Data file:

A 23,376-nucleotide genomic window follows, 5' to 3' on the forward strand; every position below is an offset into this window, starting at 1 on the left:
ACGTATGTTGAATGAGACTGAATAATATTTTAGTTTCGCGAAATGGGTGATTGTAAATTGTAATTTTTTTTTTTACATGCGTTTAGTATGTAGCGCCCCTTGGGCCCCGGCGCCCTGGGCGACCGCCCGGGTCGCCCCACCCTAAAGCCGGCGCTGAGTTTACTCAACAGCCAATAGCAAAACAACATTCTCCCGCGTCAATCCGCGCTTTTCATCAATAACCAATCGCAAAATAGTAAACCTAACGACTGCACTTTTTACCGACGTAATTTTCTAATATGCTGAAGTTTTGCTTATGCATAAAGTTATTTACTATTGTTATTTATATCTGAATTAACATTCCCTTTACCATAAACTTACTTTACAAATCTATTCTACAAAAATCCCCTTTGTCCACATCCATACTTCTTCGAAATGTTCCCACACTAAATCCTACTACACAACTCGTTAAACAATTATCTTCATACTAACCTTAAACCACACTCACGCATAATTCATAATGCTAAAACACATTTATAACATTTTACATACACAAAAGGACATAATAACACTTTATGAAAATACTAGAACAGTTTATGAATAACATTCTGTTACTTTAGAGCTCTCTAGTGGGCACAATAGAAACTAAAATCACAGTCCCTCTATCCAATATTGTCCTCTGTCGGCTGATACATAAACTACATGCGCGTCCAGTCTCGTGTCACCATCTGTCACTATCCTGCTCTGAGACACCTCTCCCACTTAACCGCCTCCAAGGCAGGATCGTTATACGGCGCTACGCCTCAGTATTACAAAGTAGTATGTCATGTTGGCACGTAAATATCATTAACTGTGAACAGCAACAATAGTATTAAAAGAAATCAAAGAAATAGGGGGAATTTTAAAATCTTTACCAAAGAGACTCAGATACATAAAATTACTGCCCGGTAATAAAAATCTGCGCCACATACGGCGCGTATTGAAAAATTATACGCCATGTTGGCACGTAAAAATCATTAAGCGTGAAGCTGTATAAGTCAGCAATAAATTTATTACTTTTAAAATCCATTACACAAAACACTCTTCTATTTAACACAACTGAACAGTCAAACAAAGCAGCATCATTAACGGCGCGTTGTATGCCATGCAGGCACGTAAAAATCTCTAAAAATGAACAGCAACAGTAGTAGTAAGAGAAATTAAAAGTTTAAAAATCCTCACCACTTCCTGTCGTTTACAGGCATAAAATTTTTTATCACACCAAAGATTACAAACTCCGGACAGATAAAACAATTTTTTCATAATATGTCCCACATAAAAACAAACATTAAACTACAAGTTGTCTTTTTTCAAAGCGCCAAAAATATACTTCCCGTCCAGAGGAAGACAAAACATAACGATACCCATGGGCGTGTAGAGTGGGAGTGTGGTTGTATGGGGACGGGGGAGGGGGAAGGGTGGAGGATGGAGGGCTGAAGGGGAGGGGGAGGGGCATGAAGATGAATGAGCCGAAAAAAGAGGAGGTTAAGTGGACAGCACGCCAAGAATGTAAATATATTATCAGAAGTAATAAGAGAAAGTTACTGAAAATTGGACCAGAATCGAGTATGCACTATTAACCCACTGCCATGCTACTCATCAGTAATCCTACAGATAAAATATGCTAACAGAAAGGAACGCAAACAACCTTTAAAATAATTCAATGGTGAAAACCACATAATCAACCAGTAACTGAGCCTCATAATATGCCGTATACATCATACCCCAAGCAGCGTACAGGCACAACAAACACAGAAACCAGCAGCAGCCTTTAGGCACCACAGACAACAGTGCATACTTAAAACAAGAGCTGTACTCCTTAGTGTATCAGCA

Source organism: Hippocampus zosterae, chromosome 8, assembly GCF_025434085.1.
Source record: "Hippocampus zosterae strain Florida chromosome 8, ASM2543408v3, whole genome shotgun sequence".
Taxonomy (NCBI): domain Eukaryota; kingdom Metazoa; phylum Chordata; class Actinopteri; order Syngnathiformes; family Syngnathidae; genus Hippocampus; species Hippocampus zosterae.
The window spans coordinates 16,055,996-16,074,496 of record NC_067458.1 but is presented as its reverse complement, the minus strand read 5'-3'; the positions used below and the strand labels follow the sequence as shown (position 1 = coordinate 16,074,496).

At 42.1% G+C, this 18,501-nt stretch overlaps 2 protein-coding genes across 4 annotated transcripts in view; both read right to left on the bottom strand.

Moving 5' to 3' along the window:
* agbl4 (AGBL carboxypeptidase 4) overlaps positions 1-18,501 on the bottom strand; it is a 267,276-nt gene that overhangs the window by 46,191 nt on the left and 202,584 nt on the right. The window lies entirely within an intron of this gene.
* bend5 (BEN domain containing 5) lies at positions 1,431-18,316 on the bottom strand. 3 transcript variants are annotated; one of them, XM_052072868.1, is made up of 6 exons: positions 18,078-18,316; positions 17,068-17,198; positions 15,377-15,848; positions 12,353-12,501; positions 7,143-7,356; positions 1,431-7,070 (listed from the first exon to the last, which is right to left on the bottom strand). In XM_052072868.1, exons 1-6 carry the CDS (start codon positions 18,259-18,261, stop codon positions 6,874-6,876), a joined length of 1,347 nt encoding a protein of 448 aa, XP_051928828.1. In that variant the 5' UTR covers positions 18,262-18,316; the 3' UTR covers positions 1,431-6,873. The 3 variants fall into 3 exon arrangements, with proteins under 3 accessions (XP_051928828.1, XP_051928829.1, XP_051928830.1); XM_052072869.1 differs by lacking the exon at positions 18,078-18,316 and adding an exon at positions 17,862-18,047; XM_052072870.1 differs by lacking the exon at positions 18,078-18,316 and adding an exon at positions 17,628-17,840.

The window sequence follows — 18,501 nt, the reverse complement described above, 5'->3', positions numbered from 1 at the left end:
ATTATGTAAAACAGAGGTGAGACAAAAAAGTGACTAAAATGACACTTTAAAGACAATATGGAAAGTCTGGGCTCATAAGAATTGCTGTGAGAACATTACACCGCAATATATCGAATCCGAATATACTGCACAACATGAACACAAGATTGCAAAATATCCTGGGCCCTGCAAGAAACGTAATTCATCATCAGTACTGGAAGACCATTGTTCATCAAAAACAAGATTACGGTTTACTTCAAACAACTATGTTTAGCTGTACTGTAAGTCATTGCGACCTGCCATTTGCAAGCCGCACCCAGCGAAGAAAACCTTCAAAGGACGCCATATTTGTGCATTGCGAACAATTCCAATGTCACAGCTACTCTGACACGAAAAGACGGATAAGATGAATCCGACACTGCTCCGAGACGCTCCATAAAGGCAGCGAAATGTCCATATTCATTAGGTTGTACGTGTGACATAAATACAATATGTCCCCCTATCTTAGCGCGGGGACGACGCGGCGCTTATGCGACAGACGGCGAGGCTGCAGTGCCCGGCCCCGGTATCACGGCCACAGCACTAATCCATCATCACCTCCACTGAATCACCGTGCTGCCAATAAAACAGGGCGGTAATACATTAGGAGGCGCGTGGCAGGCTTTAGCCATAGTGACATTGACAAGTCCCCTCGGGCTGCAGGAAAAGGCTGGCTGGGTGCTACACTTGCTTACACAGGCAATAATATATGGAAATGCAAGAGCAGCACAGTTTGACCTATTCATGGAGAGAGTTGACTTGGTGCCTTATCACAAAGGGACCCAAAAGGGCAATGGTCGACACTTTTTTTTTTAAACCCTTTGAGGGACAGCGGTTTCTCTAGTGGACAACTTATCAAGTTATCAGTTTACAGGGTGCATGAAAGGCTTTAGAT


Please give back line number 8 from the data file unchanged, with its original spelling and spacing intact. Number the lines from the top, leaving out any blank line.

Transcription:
Moving 5' to 3' along the window: